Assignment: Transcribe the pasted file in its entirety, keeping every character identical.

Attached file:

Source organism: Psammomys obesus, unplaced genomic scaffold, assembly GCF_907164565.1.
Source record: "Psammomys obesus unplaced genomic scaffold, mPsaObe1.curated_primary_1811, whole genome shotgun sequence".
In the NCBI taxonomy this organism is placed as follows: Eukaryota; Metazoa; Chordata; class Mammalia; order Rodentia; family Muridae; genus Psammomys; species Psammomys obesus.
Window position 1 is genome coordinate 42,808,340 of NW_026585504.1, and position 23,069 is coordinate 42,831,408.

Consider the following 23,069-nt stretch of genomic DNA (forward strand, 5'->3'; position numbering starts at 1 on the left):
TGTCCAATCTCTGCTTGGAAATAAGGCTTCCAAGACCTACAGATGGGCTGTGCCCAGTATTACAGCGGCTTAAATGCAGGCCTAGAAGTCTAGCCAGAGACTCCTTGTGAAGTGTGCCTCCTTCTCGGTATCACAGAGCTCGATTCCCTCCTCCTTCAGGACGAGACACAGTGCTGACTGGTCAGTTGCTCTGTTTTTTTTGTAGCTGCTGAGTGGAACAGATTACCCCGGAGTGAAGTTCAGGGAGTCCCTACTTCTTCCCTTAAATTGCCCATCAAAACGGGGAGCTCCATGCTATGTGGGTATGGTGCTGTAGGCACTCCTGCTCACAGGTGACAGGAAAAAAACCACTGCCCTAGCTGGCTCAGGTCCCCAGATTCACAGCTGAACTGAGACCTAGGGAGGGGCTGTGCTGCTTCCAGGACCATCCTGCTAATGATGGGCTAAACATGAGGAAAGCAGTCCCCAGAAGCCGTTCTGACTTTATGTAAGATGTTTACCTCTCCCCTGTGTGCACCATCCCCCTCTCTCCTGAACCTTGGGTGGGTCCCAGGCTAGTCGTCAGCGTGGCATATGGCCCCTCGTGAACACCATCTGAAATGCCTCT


Source organism: Psammomys obesus, unplaced genomic scaffold, assembly GCF_907164565.1.
Source record: "Psammomys obesus unplaced genomic scaffold, mPsaObe1.curated_primary_1811, whole genome shotgun sequence".
In the NCBI taxonomy this organism is placed as follows: Eukaryota; Metazoa; Chordata; class Mammalia; order Rodentia; family Muridae; genus Psammomys; species Psammomys obesus.
Window position 1 is genome coordinate 42,808,340 of NW_026585504.1, and position 23,069 is coordinate 42,831,408.

Consider the following 23,069-nt stretch of genomic DNA (forward strand, 5'->3'; position numbering starts at 1 on the left):
TGTCCAATCTCTGCTTGGAAATAAGGCTTCCAAGACCTACAGATGGGCTGTGCCCAGTATTACAGCGGCTTAAATGCAGGCCTAGAAGTCTAGCCAGAGACTCCTTGTGAAGTGTGCCTCCTTCTCGGTATCACAGAGCTCGATTCCCTCCTCCTTCAGGACGAGACACAGTGCTGACTGGTCAGTTGCTCTGTTTTTTTTGTAGCTGCTGAGTGGAACAGATTACCCCGGAGTGAAGTTCAGGGAGTCCCTACTTCTTCCCTTAAATTGCCCATCAAAACGGGGAGCTCCATGCTATGTGGGTATGGTGCTGTAGGCACTCCTGCTCACAGGTGACAGGAAAAAAACCACTGCCCTAGCTGGCTCAGGTCCCCAGATTCACAGCTGAACTGAGACCTAGGGAGGGGCTGTGCTGCTTCCAGGACCATCCTGCTAATGATGGGCTAAACATGAGGAAAGCAGTCCCCAGAAGCCGTTCTGACTTTATGTAAGATGTTTACCTCTCCCCTGTGTGCACCATCCCCCTCTCTCCTGAACCTTGGGTGGGTCCCAGGCTAGTCGTCAGCGTGGCATATGGCCCCTCGTGAACACCATCTGAAATGCCTCT